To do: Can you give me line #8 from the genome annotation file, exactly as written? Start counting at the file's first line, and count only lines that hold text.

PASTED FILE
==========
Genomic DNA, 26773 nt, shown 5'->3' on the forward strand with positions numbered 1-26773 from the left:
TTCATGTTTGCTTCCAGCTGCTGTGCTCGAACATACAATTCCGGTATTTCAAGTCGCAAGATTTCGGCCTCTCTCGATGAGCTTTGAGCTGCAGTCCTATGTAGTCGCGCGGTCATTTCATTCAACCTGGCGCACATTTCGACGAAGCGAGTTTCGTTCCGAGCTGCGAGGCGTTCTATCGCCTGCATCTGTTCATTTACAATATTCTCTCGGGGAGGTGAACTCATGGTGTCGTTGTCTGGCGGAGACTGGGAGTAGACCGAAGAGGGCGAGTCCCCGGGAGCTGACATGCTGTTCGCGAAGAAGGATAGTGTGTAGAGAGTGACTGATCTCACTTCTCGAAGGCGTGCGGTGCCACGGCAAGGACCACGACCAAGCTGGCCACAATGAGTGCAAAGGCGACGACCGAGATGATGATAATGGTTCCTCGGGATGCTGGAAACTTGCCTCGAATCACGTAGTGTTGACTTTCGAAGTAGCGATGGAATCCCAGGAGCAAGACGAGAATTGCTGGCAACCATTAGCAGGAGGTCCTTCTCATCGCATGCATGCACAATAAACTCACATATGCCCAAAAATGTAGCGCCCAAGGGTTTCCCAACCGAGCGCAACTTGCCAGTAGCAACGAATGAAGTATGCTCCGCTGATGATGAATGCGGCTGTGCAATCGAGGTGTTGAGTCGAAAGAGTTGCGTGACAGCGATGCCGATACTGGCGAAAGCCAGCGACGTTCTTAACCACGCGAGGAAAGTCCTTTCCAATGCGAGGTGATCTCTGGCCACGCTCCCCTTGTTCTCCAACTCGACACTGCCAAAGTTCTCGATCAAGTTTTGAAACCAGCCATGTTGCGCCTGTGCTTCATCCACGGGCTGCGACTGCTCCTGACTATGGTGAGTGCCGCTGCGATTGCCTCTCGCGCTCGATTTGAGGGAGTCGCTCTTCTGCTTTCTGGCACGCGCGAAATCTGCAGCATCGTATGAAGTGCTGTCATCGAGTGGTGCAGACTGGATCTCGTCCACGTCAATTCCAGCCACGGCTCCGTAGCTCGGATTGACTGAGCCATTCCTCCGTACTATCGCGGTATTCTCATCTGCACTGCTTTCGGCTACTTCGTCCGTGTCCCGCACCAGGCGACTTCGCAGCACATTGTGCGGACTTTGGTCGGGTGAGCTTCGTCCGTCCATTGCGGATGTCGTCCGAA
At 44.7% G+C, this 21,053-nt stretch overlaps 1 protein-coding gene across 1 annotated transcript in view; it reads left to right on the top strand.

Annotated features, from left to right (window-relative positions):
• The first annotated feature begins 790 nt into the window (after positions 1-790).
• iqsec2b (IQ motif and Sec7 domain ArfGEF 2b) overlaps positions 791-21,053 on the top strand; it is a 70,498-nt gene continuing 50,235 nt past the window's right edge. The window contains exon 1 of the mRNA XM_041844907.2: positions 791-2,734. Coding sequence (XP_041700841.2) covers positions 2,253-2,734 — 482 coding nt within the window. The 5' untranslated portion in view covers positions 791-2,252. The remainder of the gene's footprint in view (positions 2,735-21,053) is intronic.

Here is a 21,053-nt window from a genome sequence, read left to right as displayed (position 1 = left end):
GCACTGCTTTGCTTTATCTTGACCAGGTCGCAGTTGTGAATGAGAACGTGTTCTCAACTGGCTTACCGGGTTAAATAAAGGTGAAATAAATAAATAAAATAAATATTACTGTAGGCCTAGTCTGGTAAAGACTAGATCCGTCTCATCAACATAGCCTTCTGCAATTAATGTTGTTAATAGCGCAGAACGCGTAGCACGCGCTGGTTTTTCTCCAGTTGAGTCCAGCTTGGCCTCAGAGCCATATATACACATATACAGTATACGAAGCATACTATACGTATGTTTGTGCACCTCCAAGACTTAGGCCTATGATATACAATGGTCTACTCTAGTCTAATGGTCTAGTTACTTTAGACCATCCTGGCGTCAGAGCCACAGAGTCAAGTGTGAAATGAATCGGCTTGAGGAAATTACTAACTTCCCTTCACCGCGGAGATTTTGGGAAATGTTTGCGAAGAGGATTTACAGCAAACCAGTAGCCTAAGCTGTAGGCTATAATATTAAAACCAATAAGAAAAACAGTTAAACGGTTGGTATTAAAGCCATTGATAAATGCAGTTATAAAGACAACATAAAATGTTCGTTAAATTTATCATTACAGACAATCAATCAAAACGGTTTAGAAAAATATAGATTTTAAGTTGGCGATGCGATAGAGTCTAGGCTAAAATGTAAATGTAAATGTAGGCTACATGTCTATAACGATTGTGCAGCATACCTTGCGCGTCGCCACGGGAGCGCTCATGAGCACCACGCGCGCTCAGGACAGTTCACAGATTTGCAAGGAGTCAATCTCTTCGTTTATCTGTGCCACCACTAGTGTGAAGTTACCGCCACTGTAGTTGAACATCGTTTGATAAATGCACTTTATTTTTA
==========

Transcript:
GCACTGCTTTGCTTTATCTTGACCAGGTCGCAGTTGTGAATGAGAACGTGTTCTCAACTGGCTTACCGGGTTAAATAAAGGTGAAATAAATAAATAAAATAAATATTACTGTAGGCCTAGTCTGGTAAAGACTAGATCCGTCTCATCAACATAGCCTTCTGCAATTAATGTTGTTAATAGCGCAGAACGCGTAGCACGCGCTGGTTTTTCTCCAGTTGAGTCCAGCTTGGCCTCAGAGCCATATATACACATATACAGTATACGAAGCATACTATACGTATGTTTGTGCACCTCCAAGACTTAGGCCTATGATATACAATGGTCTACTCTAGTCTAATGGTCTAGTTACTTTAGACCATCCTGGCGTCAGAGCCACAGAGTCAAGTGTGAAATGAATCGGCTTGAGGAAATTACTAACTTCCCTTCACCGCGGAGATTTTGGGAAATGTTTGCGAAGAGGATTTACAGCAAACCAGTAGCCTAAGCTGTAGGCTATAATATTAAAACCAATAAGAAAAACAGTTAAACGGTTGGTATTAAAGCCATTGATAAATGCAGTTATAAAGACAACATAAAATGTTCGTTAAATTTATCATTACAGACAATCAATCAAAACGGTTTAGAAAAATATAGATTTTAAGTTGGCGATGCGATAGAGTCTAGGCTAAAATGTAAATGTAAATGTAGGCTACATGTCTATAACGATTGTGCAGCATACCTTGCGCGTCGCCACGGGAGCGCTCATGAGCACCACGCGCGCTCAGGACAGTTCACAGATTTGCAAGGAGTCAATCTCTTCGTTTATCTGTGCCACCACTAGTGTGAAGTTACCGCCACTGTAGTTGAACATCGTTTGATAAATGCACTTTATTTTTA